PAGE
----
– At first, dig up the previous season tuber from the soil. Care should be taken while digging.

– Wear gloves to avoid contact with your skin as they contain sap that is sticky in nature.

– Thus, removed tubers are cut into clumps. Each clump should contain at least one growing node.

– To break the dormancy, they should be stored throughout the winter season.

– Plant these clumps in the warmer season, i.e., in spring. If digging has been done in a warmer climate, then immediately replanting should be done.


How to divide Alocasia and Xanthosoma?

The remaining two genera of the Elephant ear plant- Alocasia and Xanthosoma species propagate through corm.

The corm is a hard swollen structure not having the divisible property.

Dig up the corms and transplant them directly in the spring season.


Potting and Repotting of Elephant Ear plant

The elephant ear plants can also be grown in the container. But, the size of the container should be large.

A large container helps to accommodate the large leaves properly. Also, moisture can easily be maintained.

Potting soil should be rich in organic manure and other nutrients as they are heavy-feeder. More the organic matter more will be the water holding capacity of the soil.

Frequent watering should be done in potted plants as they require higher moisture than the plants grown in-ground. In the warmer season, apply water at least two times per day.



Colocasia esculenta, commonly known as Taro, is classified in many varieties. These genera are widely grown, but the other two genera have peculiar properties.

Here are few varieties commonly grown.

Black Magic:

As the name implies, it is the black variety. Also known as black elephant ear plants.


Yellow Splash:

This cultivar has variegated leaves. It has yellow and green striations, just like pothos plants. They are lovely and commonly used in gardens.



Coffee Cups:

The leaves are small folded upward, forming like a cup shape. They are a robust hybrid variety of the Elephant ear plant.


Blue Hawaii:

It has medium green leaves with purplish-black veins. The undersides of the leaves are maroon in color. They belong to Royal Hawaiian Series.



It is a variety of commonly grown genera C. esculenta. The leaves are dark green. They spread themselves by runner, the underground part.


Lime Zinger:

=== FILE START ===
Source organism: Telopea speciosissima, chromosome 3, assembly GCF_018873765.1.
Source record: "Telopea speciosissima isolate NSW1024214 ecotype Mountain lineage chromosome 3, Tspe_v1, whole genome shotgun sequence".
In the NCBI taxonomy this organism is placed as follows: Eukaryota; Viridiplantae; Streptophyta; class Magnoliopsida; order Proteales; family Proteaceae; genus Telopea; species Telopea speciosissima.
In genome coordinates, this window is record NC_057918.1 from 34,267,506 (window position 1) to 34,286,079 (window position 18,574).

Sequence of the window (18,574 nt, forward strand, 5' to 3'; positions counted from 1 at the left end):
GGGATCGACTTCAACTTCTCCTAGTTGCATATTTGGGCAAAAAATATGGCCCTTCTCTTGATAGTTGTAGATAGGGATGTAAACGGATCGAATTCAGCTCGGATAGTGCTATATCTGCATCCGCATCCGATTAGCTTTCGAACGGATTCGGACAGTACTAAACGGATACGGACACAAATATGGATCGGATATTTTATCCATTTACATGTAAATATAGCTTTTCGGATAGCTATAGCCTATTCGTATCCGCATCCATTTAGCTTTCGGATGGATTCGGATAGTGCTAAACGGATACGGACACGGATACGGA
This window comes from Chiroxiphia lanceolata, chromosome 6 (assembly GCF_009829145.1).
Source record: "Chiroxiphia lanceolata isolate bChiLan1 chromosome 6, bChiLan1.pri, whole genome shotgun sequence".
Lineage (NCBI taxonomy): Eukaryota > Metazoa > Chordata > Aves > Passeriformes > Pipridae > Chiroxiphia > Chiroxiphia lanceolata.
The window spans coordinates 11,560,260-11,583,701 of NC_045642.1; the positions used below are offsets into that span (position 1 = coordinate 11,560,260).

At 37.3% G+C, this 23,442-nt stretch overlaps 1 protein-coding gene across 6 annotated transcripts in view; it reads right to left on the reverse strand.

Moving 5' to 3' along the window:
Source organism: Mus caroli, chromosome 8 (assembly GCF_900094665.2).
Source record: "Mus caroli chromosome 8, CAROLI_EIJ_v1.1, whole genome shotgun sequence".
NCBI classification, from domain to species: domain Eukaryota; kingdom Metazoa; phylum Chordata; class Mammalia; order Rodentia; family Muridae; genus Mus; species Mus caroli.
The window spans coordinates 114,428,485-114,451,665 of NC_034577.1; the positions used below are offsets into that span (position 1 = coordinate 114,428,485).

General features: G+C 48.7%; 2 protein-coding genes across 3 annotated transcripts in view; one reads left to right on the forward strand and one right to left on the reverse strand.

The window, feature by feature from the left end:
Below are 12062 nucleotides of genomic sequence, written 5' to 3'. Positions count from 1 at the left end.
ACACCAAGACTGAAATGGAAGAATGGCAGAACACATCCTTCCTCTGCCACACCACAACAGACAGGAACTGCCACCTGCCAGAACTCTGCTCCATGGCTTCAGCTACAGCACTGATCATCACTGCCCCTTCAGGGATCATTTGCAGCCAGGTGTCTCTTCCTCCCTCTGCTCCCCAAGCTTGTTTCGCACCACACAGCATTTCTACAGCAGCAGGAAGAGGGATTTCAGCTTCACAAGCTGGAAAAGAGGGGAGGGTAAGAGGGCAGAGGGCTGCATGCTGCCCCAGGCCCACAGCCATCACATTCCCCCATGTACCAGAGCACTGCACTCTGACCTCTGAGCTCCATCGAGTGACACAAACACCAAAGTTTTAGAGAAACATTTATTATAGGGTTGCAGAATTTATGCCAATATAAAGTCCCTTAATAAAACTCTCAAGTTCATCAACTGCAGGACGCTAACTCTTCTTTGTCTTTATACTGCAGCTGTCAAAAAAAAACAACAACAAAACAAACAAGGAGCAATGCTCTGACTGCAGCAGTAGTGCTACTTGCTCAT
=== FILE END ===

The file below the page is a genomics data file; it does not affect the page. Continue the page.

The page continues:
It belongs to the genera Xanthosoma, a green cultivar.


Common diseases and pests

1. Dasheen Mosaic Virus:

Viral disease transmitted by Apid. Symptoms are stunted growth, uneven light and dark striations on leaves or ring spots.

Control: destroy infected plants; spray Malathion, Nuvan to control Aphid.

2. Root Rots:

It is one of the major problems of the plant caused by many factors. Bacterial infestation, or over moist conditions, poor soil aeration are some reasons.

Control: maintain proper drainage condition, field inspection regularly,

3. Aphids:

They are sucking insects feed on leaves sap mainly underside part. Symptoms are yellowing of leaves, stunting, etc.

Control: increase the population of the natural enemy -ladybird beetle and wasp, spray insecticidal soap, yellow sticky trap, etc.

4. Mealybugs:

They are wingless insects and also suck sap from the leaves and stems. The symptoms are cottony white mass on the stem, weak plants, and ants population also increase due to secreted honeydew.

Control: remove infested plants, grow natural predators such as Lacewings, ladybirds, and wasps, and spray insecticidal solutions.

5. Root Maggots

They are root-feeding whitish insects. Infected roots have brown tunnels—result in poor growth, stunting, wilting, and death in extreme cases.

Control: release predator Rove beetle and nematodes in the garden, dust the plant with diatomaceous soil, solarize beds before plating, etc.


Uses of Elephant ear plant

The plant adds aesthetic beauty to a garden by large dramatic leaves. Besides aesthetic values, it has several benefits and uses. The plants are available in a variety of colors and sizes. They fit in any condition. Here are some uses of elephant ear plants.

– They can be planted on the edges of the garden or as background plants.

– Smaller cultivars can be planted as ground covers.

– In many gardens, they are planted as focal plants or accent plants.

– Well adapted as indoor planting.

– In many tropical regions, the Colocasia species are planted for food value. Both leaves and tubers are edible and highly nutritious.

– The leaves are rich in potassium, folic acid, vitamin A, and C yet having low caloric value.


Summing all up,

Elephant ear plants are very easy options that can be grown without much effort. Also, they can be planted as indoor as well as outdoor plants. You can easily make your garden vibrant by planting these.

I hope you like this article. Please don’t forget to add feedback and suggestions in the comment section below.

Enjoy Gardening!!

Also, read about the Agave plant.













Tirsana Khadka

Related Posts

Leave a Reply

Your email address will not be published. Required fields are marked *


    Main Office

    Branch Office